UK ‘to help crack down’ on people traffickers in North Africa

Immigration Minister will travel to North Africa and Europe to discuss organised immigration crime

Migrants are taken to shore after being intercepted by the Libyan coastguard on the Mediterranean Sea, in Garaboli, Libya. AP
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People-smuggling gangs in North African countries will be broken by UK police officers working alongside security forces, it has been reported.

National Crime Agency officers will join nations in the region in their efforts to stop the people traffickers, The Times newspaper reported.

The Italian government has predicted that up to 400,000 migrants will seek to travel to Europe through Italy this summer.

A record numbers of people crossed the English Channel last year in small boats.

Fewer than 7,000 have been detected making the journey so far in 2023, the latest Home Office figures show.

British Minister of State for Immigration, Robert Jenrick, will travel to North Africa and Europe this week to discuss with international partners “the shared global challenge of organised immigration crime”.

The NCA and the Home Office have been contacted for comment.

UK government unveils 'robust' bill to stop migrant Channel crossings - in pictures

Mr Jenrick will visit Algeria, Tunisia, Italy and France as the Home Office launches an advertising campaign aimed at deterring Albanians from arriving in the UK in small boats.

The drive, which will run on Facebook and Instagram from next week, will send the message that people “face being detained and removed” if they make the journey.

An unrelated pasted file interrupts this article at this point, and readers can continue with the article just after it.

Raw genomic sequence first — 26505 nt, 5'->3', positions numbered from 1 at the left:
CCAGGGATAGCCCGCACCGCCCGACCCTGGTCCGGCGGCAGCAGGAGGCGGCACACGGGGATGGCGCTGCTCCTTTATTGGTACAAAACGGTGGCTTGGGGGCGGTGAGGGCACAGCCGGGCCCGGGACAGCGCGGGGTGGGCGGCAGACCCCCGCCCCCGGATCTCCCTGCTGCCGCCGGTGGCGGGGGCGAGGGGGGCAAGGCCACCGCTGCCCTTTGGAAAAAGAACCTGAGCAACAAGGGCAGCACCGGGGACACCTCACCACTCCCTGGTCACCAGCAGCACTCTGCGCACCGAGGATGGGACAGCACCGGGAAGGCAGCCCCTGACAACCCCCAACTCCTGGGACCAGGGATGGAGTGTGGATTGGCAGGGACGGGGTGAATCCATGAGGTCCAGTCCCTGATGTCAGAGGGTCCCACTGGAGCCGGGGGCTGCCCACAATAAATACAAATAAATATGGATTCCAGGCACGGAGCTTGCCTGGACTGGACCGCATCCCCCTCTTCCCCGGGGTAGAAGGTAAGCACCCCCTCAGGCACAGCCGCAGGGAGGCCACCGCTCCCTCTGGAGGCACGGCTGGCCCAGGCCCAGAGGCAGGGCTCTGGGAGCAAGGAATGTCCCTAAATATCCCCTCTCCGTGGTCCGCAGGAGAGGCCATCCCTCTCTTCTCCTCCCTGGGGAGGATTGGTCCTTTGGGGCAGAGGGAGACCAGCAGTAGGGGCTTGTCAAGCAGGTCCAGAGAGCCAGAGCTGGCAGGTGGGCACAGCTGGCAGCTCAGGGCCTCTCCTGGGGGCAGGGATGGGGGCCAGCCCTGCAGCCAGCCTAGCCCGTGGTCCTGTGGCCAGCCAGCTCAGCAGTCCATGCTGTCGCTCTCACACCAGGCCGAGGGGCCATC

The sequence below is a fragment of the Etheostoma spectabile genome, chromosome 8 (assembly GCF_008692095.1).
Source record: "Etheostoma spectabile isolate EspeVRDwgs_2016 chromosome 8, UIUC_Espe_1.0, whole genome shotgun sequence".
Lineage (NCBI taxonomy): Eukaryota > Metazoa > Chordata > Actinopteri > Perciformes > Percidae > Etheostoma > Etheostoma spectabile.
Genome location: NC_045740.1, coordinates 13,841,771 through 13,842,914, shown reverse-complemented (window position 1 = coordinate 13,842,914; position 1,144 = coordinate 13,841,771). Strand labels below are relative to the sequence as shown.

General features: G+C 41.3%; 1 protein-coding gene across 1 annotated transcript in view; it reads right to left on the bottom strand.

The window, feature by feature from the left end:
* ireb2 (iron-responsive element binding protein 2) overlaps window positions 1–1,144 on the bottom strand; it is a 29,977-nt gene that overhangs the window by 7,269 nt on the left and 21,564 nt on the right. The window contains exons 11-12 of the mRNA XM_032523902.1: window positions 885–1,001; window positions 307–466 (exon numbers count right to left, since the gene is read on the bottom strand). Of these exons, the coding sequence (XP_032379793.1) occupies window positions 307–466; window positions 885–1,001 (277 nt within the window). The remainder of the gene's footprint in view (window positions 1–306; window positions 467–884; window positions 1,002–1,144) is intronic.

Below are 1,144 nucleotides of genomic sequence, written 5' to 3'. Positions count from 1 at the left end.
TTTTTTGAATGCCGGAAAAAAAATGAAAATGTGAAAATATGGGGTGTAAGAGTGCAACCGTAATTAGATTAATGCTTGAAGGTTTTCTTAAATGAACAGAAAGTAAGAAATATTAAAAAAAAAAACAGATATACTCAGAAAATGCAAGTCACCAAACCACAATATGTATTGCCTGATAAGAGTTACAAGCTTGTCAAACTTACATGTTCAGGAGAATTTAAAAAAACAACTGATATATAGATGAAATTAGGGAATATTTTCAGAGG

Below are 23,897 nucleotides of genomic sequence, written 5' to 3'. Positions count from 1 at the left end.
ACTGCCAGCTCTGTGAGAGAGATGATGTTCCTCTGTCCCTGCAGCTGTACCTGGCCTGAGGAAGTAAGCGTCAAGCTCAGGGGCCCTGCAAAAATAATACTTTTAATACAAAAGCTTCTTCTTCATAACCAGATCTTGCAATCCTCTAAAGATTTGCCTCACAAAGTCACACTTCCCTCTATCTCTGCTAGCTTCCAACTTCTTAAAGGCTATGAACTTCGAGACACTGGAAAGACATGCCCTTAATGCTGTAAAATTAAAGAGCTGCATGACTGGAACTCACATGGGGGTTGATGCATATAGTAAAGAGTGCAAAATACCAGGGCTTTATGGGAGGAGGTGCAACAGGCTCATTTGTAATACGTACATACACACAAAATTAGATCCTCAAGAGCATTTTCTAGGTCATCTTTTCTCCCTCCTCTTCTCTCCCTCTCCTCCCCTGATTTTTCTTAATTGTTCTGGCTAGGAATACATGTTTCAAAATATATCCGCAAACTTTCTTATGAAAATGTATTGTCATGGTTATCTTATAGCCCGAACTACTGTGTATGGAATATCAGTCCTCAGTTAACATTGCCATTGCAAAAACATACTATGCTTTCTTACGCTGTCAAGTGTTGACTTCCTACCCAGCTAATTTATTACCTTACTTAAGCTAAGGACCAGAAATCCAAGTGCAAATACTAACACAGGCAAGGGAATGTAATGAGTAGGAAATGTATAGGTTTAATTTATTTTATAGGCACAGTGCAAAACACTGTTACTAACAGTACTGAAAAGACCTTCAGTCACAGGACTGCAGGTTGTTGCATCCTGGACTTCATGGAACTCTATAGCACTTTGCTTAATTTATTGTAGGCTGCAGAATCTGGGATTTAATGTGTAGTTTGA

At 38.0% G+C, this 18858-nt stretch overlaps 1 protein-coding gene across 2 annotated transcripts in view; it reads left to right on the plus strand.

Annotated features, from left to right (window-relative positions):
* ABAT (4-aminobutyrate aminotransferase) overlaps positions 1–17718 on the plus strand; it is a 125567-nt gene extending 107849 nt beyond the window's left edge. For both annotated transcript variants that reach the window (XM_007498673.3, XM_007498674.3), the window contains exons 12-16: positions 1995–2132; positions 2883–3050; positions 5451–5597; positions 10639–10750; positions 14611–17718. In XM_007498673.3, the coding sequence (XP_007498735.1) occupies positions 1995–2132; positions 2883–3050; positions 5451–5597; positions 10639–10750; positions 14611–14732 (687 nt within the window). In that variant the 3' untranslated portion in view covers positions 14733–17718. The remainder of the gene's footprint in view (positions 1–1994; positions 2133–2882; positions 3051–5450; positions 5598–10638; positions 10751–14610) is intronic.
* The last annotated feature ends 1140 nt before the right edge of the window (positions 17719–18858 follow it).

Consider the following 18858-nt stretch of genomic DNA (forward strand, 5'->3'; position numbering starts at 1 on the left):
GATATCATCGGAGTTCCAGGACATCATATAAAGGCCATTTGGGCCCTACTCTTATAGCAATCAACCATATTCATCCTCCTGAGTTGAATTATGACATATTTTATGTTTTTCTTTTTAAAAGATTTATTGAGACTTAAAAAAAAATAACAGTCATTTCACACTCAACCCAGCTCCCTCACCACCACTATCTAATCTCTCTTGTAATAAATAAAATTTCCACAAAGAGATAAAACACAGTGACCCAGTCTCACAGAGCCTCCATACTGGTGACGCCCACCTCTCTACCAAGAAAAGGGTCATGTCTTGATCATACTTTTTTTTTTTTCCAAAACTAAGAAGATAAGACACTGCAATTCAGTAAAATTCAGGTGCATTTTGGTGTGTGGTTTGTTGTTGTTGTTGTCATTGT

The campaign will also aim to “bust the myths of organised crime gangs” who use social media to encourage people to take dangerous routes to the UK, the Home Office said.

“Evil criminal gangs do not care about the safety of the people they smuggle across the Channel and have no qualms about peddling lies online, even putting children at risk," an office spokesman said.

How is Europe clamping down on people who help refugees? - video

How is Europe clamping down on people who help refugees?

How is Europe clamping down on people who help refugees?

Opposition critics and charities have called the campaign a “gimmick”, with Labour accusing the government of “tinkering at the edges” of an asylum system “in chaos”.

The Home Office would not say how much the publicity drive is expected to cost.

The government’s Illegal Migration Bill aims to send asylum seekers who arrive in Britain by unauthorised routes back home or to a third country, such as Rwanda.

Ministers also hope the legislation will cut the daily £5.5 million ($6.8 million) cost of housing migrants who make it to the UK.

The Bill, currently in the House of Lords, has been attacked by critics including the Archbishop of Canterbury, who say it is unworkable and morally unacceptable.

Updated: May 28, 2023, 11:36 PM